"Life, liberty, and the pursuit of happiness." The phrase came to me this morning while musing over the predicament of my friend, the sex blogger Jefferson. Because his ex-wife recently discovered he is bisexual, he is now fighting for custody of his kids. It's an ironic twist that the man who took as his pseudonym Jefferson, in homage to freedom-loving Thomas Jefferson, should have that man's basic principles now used against him in a court of law.
Jefferson's love for his kids had been well documented on his popular blog, One Life, Take Two. He began writing the blog after being left by his wife of fifteen years; later, he came out as a bisexual man. It was clear through his writing that his sexual liaisons occurred outside his home or when the kids were not around. Even his ex-wife has stated in court that Jefferson is a "great" father who loves his children. However, among her claims is that his "bisexuality makes him an unfit parent."
As a woman who has dabbled with bisexuality myself, and written about my sexual adventures both on my blog and in a couple of sexual memoirs, I can empathize with Jefferson. Not so long ago, one of the UK's biggest mid-market tabloids and self-identified upholder of "family values" -- the ultra-conservative Daily Mail -- implied I was a bad mother simply because my children had expressed their wish that their friends not find out about my sexual exploits. I regularly receive emails from readers as well -- curious, not necessarily accusatory -- asking how my behavior has an impact on my children.
I tell my readers what I told the Daily Mail writer, information that is abundantly clear from what I've written: I have sex on the two free weekends a month when my children are with their father, my ex. In the seven years since my divorce I've brought home three men, all serious boyfriends at the time. I have always been discrete, but for my children's sake I write under a pseudonym. My children don't ask about my activities and I don't tell them. It's that simple.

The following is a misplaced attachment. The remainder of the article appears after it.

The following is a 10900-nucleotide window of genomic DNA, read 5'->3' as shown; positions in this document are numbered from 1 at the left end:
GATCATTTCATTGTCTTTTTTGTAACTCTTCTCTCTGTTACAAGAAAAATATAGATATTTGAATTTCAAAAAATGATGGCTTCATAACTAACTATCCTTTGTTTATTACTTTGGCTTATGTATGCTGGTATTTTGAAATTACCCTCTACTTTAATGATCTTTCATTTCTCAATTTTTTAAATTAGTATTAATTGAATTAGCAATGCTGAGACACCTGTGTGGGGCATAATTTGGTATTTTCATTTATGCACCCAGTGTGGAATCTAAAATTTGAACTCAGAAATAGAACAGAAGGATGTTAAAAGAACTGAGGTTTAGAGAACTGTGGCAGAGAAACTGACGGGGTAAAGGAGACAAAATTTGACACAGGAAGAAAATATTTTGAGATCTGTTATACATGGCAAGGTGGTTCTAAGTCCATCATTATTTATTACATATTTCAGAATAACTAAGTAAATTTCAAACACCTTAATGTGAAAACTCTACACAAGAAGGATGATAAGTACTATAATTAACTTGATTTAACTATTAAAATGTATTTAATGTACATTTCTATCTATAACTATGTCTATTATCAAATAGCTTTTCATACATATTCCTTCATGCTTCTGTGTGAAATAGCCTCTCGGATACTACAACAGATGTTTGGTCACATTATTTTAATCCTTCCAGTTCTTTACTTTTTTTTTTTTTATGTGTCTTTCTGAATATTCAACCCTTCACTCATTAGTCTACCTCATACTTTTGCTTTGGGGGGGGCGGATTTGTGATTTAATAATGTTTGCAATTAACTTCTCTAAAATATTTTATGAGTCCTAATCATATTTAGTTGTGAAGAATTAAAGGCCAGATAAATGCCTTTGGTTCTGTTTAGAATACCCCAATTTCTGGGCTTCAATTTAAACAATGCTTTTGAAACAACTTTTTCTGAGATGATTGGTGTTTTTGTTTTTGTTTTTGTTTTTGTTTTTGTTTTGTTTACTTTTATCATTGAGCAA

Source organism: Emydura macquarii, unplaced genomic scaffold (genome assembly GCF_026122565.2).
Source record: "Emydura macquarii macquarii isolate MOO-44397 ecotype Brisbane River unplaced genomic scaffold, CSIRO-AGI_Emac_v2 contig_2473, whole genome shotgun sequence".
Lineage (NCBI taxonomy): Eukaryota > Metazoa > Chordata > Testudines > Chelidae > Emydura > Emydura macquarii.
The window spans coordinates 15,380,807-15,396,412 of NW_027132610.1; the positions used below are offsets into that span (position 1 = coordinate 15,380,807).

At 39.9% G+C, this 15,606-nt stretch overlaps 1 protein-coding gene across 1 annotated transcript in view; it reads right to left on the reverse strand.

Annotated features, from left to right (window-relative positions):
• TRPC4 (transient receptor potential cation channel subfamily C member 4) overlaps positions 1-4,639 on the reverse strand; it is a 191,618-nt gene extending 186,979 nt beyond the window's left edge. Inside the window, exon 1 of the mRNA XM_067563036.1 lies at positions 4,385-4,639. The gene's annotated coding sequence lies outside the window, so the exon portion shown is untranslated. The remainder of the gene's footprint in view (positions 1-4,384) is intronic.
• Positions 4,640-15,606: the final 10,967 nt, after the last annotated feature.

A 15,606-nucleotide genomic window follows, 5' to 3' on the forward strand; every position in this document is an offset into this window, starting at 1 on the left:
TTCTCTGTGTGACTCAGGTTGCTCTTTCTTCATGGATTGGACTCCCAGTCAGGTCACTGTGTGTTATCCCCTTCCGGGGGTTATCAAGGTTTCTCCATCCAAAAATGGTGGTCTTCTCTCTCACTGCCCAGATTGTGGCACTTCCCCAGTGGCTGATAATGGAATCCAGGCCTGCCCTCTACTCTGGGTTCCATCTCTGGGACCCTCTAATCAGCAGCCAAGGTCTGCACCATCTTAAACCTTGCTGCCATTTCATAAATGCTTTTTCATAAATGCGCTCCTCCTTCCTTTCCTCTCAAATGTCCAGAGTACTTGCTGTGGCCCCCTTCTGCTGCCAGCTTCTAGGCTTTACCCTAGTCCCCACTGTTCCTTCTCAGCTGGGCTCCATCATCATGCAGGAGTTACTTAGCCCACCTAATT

Jenny Block's recently released memoir Open: Love, Sex, and Life in an Open Marriage, recounts her journey from monogamy (a monogamous relationship with her husband) to polyamory (being one-third of a triad with her husband and another woman, whom Block calls her "friend"). Her daughter, too young to understand the sexual dynamics of the relationship, nevertheless understands that mummy has a special friend that she loves very much. Although Block's life is nontraditional, it is obvious to the reader that Block's daughter is healthy and happy and that the family unit is strong. Block is lucky to have an understanding husband, just as I'm lucky to have an understanding ex-husband who isn't bothered by my sexual shenanigans.
What happens when one's partner is not so understanding? The answer can be found on the website of the Sexual Freedom Legal Defense and Education Fund, an organization whose primary job is to support parents forced to fight for custody of their children when their alternative sexual lifestyle is used against them in court. The website makes alarming reading, if only to highlight the high risk of losing custody that so many parents face if their interest in polyamory, swinging, BDSM, or fetishism is revealed. Read a few case histories and you'll think the 60s never happened.
"Under the law of nature, all men are born free, every one comes into the world with a right to his own person, which includes the liberty of moving and using it at his own will. This is what is called personal liberty." Thomas Jefferson's words. The irony of the slave-owning third president's words do not escape us today; historians have found plenty of biological evidence, in the form of mixed-race descendants, of Thomas Jefferson's own enjoyment of sexual liberty. Two centuries on, too many consenting adults find that their private sexual freedom comes at a price. The blogger Jefferson needs $20,000 to fight for his kids (visit www.sfldef.org for more information on his case). That's a lousy price to pay for freedom.